Steve Harms

Wednesday, April 17, 2013

Debt collection starts with a credit application!

Debt collection really begins when you first sign on your client or customer!  At the beginning of the relationship, you aren't anticipating collection problems, of course, but you do know that a certain percentage of customers go bad and turn into collection problems.

So, why not protect yourself right from the beginning, starting with a credit application (you may not call it that, but you should have a form that new clients/patients/customers fill out).

What should it contain, well consider these items:

Consider accumulating the information in some way so that you have the following data on each of your clients:


1. The correct and full legal name of the applicant, the physical address (not merely a post office box), and the position of the individual who is applying (treasurer, president, etc.). To make sure that the customer clearly specifies the type of business entity, provide check-off boxes for proprietorship is also a good idea.

2. Any trade names the company operates under. For example, if the Brake Shop is a division of Win Management Corporation, the application should require that both names be listed along with the relationship between the two.

3. Names, addresses, and telephone numbers of any authorized purchasers at any branches.

4. Names, addresses, telephone numbers, and social security numbers of partners and officers.

5. Name, address, and telephone number of the bank where the company maintains its accounts.

6. Names, addresses, and telephone numbers of several trade references.

7. Type of product(s) sold.

8. Year the business was formed.

9. A statement similar to the following: “A signature on this document provides permission to pull a credit bureau report on any individual who may be liable under this agreement (such as a personal guarantor, proprietor, general partner, or similar person).”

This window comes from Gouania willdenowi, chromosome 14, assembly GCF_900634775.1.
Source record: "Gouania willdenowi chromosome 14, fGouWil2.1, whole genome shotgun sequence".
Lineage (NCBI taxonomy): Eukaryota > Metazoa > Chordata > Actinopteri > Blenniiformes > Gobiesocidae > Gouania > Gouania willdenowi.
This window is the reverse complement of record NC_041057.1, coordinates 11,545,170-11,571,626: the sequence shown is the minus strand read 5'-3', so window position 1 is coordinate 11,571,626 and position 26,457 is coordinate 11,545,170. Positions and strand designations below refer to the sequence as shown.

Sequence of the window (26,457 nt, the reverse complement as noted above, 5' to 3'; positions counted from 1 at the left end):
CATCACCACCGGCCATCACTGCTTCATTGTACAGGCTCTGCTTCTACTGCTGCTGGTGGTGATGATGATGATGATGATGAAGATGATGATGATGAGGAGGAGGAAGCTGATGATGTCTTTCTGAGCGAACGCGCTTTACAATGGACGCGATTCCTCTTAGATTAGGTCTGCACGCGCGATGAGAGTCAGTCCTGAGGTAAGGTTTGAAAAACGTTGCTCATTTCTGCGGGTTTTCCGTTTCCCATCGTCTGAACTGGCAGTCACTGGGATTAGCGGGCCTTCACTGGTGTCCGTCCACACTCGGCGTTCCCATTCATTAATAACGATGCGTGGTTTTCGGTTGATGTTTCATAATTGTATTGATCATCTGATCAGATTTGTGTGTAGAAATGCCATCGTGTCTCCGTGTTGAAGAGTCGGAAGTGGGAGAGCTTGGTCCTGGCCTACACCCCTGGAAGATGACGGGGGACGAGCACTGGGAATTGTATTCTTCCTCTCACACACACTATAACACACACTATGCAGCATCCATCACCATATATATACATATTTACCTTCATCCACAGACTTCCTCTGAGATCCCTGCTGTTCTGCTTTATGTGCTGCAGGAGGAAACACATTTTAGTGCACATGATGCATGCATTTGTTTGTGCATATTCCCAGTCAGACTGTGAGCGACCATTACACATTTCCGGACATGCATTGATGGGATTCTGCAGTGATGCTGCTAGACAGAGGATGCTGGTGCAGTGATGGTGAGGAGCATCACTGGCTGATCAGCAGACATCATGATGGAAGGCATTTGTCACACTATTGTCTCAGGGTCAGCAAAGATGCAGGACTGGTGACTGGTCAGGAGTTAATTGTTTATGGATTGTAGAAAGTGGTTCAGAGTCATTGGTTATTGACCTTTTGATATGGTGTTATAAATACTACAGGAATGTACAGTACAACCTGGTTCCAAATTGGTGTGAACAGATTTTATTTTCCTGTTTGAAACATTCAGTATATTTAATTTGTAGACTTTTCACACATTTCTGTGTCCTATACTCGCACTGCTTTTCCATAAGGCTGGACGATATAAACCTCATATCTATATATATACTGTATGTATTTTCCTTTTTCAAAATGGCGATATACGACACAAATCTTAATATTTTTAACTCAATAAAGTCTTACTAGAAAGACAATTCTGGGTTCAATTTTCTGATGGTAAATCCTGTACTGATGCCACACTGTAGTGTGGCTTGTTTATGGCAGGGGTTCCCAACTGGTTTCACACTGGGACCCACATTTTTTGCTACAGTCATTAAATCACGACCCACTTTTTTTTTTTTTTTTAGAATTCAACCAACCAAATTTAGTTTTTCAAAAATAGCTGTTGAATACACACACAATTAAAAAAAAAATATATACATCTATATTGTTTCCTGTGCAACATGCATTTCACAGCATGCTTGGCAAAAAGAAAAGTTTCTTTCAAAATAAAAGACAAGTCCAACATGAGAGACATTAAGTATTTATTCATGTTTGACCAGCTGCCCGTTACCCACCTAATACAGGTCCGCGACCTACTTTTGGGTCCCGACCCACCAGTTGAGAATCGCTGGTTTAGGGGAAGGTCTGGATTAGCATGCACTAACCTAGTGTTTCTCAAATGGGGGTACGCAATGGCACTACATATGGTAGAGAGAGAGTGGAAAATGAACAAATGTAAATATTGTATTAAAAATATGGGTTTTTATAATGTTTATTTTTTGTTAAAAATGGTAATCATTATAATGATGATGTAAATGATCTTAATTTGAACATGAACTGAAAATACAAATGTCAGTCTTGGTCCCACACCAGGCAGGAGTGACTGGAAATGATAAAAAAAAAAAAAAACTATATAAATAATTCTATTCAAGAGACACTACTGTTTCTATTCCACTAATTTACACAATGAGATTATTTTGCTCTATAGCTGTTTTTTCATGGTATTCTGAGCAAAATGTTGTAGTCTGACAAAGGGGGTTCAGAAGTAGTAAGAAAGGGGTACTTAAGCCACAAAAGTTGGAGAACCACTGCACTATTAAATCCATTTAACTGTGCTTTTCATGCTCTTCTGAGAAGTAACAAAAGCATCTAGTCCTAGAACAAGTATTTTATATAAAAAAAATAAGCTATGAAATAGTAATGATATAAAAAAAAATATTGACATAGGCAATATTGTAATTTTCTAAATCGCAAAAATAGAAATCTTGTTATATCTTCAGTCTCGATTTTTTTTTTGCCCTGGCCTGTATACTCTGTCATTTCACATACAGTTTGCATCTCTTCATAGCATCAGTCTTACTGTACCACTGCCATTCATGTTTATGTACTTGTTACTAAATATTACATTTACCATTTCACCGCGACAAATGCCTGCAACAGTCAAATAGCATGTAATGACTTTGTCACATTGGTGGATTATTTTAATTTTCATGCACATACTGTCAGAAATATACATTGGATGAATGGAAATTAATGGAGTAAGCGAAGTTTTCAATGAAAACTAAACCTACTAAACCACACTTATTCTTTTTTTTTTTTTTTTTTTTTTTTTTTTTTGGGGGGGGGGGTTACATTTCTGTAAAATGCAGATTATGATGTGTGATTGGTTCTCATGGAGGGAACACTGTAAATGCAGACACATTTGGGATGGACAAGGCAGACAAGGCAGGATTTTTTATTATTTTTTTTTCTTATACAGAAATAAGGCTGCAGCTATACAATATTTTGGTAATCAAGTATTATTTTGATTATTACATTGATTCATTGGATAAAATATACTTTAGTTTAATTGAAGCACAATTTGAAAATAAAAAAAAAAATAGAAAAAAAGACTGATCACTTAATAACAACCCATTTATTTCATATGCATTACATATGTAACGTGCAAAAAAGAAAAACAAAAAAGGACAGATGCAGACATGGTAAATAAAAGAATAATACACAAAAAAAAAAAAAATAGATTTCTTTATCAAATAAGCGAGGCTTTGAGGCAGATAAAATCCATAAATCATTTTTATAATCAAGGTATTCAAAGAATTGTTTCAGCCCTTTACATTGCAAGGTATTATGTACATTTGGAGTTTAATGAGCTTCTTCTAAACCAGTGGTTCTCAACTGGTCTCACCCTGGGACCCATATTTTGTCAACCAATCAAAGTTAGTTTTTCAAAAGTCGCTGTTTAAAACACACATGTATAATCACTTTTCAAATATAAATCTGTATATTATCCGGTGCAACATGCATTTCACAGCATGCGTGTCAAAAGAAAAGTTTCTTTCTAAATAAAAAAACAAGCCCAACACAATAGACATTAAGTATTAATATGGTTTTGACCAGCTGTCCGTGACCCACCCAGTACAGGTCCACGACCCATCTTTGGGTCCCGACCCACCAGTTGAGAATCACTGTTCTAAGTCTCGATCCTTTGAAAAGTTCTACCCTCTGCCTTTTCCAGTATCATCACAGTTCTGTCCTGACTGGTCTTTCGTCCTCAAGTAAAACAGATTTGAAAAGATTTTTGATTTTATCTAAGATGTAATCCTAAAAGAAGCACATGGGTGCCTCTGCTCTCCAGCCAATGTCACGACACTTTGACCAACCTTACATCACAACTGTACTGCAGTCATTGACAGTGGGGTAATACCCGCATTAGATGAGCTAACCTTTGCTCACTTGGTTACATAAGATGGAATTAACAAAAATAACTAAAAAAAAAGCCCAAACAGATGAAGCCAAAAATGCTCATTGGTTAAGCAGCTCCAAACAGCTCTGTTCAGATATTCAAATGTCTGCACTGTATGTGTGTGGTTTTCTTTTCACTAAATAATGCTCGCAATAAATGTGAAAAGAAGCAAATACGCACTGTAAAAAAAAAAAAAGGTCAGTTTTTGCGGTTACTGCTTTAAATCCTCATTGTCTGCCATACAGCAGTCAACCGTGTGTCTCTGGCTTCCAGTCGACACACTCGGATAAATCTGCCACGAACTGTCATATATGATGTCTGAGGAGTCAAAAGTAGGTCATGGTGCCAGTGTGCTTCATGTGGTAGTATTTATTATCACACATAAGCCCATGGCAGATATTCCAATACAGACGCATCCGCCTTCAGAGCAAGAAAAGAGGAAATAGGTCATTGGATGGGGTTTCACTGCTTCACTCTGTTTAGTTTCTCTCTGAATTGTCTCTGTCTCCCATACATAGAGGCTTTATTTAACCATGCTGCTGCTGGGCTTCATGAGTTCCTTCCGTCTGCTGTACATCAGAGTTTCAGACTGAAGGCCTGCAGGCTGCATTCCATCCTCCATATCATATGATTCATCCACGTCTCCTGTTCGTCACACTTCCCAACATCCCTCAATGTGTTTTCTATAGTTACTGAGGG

10. Financial statements.

11. Amount of credit requested.

12. Anticipated monthly purchases.

13. A statement that the customer agrees to pay interest at a specific percentage rate, or the maximum legal rate of interest from the date of the last invoice. The interest charges are to be construed as a time-price differential and therefore not considered interest.

14. A personal guaranty, which should be obtained on all credit applications. Obviously, the signing of a personal guaranty is optional and requires a separate signature from the signature on the credit application itself. The language of the personal guaranty should be somewhat similar to the following:

Should the account become delinquent, the undersigned personally guarantees payment of the account balance to Creditor Company plus the interest and other charges referred to in this application, including reasonable attorney fees. This is a guaranty of payment. The guaranty is personal in nature and the undersigned acknowledges personal liability and consents to having a credit bureau report ordered by the creditor.

2 comments:

Sammy Smith said...

Any tips on how to stop collection calls? I have been getting so many it just becomes so irritating and hard to deal with.

Valerie Kessler said...

Handy advice! We've shared it across our social media channels for our clients' benefit. Thanks, Steve!